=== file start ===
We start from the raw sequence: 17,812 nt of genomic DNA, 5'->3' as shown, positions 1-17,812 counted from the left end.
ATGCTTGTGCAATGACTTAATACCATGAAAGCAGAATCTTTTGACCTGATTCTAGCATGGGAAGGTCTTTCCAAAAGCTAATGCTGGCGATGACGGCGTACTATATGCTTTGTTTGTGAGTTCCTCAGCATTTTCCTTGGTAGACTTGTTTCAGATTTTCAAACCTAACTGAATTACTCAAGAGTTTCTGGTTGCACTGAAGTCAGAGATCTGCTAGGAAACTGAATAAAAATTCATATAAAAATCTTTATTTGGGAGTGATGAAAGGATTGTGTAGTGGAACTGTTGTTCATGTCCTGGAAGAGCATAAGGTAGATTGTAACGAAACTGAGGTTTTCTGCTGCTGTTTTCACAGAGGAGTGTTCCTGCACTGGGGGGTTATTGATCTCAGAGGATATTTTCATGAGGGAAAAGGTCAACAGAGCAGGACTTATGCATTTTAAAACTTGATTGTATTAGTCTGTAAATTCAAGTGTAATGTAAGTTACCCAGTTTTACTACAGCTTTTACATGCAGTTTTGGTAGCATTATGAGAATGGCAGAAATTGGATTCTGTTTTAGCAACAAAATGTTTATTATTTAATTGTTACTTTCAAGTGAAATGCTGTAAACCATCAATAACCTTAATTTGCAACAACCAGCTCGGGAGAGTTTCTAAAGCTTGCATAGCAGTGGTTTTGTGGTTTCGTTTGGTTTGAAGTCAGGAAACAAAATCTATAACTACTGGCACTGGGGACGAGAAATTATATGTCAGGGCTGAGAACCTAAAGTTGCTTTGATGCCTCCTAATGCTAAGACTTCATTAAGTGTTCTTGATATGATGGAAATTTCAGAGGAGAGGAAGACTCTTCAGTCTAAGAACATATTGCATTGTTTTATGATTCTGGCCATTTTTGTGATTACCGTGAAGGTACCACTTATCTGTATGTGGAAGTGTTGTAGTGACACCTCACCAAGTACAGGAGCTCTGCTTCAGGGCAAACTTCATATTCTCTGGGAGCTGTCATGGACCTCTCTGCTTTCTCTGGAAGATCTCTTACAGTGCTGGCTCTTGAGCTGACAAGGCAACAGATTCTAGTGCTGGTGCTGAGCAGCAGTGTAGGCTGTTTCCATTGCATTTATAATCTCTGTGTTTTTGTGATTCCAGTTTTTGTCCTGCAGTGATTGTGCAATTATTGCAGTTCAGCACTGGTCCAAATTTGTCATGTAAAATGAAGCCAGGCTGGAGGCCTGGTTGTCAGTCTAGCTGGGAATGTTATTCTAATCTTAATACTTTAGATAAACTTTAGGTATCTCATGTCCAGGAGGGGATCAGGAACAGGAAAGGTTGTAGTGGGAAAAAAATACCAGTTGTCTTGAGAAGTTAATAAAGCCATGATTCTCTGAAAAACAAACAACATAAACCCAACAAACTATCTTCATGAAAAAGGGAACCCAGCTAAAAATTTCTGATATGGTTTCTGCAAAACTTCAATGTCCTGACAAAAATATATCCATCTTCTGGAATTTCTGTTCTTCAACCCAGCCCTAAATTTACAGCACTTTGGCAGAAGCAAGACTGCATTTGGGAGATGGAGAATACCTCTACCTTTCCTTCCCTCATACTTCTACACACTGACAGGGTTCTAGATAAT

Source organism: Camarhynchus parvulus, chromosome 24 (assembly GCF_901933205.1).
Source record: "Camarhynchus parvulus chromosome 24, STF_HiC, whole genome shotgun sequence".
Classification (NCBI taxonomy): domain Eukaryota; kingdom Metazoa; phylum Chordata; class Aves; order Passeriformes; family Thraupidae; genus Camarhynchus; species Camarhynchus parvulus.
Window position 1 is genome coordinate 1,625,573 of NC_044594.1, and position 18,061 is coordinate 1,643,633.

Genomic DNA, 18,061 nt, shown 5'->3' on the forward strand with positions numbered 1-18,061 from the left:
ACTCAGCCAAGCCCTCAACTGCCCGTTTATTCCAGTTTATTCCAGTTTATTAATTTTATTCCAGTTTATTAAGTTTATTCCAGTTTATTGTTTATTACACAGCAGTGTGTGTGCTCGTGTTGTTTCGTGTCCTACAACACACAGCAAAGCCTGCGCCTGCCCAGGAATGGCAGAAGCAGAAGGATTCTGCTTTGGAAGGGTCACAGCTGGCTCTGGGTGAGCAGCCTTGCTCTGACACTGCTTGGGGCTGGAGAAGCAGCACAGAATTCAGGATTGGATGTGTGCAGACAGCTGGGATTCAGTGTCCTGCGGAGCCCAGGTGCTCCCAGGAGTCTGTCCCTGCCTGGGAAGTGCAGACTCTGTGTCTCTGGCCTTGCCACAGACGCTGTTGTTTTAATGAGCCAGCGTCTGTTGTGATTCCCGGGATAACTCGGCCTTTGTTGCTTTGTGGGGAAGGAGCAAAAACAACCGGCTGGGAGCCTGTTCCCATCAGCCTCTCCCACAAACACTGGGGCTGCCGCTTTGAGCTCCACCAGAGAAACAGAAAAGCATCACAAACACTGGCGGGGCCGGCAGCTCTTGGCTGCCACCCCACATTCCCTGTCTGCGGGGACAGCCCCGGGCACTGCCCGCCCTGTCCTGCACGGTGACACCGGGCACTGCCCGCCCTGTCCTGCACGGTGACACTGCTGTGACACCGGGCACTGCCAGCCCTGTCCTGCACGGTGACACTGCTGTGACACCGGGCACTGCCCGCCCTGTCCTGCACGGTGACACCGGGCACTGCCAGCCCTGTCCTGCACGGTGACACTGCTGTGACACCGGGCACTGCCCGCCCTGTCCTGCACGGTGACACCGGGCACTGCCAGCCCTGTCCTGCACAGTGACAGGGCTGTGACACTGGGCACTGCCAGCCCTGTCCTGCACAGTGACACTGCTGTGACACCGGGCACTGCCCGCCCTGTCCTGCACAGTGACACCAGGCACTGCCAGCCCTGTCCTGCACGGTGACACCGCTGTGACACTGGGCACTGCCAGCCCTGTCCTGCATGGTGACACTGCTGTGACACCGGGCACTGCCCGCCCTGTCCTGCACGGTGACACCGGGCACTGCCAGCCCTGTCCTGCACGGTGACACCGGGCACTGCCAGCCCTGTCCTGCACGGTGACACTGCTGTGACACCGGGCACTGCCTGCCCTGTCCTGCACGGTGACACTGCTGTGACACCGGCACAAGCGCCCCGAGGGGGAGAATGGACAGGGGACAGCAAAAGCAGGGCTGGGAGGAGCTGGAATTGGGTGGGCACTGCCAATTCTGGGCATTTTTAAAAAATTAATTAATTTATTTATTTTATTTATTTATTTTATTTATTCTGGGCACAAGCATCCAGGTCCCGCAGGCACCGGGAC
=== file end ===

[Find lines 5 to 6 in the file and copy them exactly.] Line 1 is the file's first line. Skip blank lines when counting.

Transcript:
Classification (NCBI taxonomy): domain Eukaryota; kingdom Metazoa; phylum Chordata; class Aves; order Passeriformes; family Thraupidae; genus Camarhynchus; species Camarhynchus parvulus.
Window position 1 is genome coordinate 1,625,573 of NC_044594.1, and position 18,061 is coordinate 1,643,633.